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Gang Member Called City's Most Violent Gets Death Sentence

December 13, 1997|MICHAEL KRIKORIAN | SPECIAL TO THE TIMES

Cleamon "Big Evil" Johnson, described by police detectives and FBI agents as the city's most violent gang member, was sentenced to death Friday, along with co-defendant Michael "Fat Rat" Allen, for the 1991 murders of two men at a South-Central Los Angeles carwash.

Superior Court Judge Charles E. Horan, who characterized Johnson as "a coldblooded and cunning murderer . . . who was the victim of his own evil," agreed with a jury that had recommended the death penalty Sept. 30.

Horan rejected defense appeals for a retrial and a sentence of life without the possibility of parole.

Authorities contend that on Aug. 5, 1991, Johnson ordered Allen to get an Uzi submachine gun and "serve" two men at a carwash at Central Avenue and 88th Street.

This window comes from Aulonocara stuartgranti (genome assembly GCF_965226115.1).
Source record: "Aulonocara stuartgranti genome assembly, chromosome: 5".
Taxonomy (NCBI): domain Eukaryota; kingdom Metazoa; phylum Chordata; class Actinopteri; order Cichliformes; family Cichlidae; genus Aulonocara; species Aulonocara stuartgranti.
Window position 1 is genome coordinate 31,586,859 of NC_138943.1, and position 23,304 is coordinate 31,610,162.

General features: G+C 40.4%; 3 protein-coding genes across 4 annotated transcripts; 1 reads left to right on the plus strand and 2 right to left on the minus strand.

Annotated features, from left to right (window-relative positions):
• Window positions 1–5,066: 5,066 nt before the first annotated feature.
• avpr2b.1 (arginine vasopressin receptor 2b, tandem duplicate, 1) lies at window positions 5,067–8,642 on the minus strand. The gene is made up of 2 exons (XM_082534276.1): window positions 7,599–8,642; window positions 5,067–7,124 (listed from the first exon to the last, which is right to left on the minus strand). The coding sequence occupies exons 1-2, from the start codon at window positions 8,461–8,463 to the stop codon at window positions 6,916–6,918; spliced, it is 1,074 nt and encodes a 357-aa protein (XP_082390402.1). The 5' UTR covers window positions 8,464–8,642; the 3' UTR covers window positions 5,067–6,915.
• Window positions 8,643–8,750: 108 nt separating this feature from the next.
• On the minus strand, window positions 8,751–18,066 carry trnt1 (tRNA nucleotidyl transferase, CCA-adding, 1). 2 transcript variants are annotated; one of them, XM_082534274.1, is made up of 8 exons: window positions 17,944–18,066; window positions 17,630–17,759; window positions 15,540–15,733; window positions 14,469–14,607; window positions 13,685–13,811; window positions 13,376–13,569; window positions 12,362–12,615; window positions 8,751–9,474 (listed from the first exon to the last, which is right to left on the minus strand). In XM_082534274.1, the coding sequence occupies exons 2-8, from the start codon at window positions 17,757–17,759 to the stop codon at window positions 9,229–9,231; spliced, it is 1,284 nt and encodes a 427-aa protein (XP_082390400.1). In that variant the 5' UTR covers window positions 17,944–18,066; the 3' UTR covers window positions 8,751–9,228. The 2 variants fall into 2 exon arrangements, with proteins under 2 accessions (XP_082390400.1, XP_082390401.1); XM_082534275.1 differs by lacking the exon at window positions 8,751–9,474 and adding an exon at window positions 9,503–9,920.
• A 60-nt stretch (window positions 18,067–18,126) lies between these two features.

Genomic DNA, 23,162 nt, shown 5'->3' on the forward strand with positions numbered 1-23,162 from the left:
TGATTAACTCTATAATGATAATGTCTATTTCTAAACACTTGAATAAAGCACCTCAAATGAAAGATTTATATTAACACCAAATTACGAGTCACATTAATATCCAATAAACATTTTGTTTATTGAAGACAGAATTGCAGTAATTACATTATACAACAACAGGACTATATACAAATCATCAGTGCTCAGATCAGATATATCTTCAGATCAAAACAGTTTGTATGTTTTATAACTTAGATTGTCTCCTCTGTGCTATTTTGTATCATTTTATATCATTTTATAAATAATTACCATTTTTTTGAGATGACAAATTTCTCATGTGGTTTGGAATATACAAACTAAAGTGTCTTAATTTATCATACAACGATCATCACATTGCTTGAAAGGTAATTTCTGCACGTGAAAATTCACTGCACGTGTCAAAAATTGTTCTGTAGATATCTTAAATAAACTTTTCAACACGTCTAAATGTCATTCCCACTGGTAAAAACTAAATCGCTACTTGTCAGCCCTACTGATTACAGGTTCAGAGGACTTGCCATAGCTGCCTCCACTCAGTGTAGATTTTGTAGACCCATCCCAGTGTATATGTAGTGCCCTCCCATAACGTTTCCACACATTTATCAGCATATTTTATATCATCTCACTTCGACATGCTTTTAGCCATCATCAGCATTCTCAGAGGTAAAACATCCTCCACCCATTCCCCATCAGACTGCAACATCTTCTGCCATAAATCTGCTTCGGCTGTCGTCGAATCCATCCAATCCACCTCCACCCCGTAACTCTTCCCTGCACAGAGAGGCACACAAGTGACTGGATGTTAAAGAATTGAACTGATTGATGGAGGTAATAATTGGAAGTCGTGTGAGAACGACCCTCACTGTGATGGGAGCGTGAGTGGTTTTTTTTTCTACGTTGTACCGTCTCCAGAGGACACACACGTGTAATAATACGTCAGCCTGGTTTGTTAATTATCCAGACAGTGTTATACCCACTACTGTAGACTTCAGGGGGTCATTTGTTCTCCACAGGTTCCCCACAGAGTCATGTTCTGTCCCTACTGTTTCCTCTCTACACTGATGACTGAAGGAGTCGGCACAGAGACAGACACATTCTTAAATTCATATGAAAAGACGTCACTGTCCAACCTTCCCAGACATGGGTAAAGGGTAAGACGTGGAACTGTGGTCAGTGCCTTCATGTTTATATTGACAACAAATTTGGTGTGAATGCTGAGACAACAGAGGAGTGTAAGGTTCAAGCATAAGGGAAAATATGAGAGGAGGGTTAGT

Allen, 25, shot to death Donald Ray Loggins and Payton Beroit in broad daylight in front of more than a dozen witnesses, according to authorities. Loggins and Beroit were not gang members, but lived in rival gang turf.

Johnson, 30, who authorities say killed at least a dozen people during his reign as the shot-caller of his gang, the 89 Family Bloods, declared his innocence after he was sentenced. He called police a "lynch mob" and vowed to have his conviction overturned.

Johnson is also the defendant in another murder trial scheduled for February.

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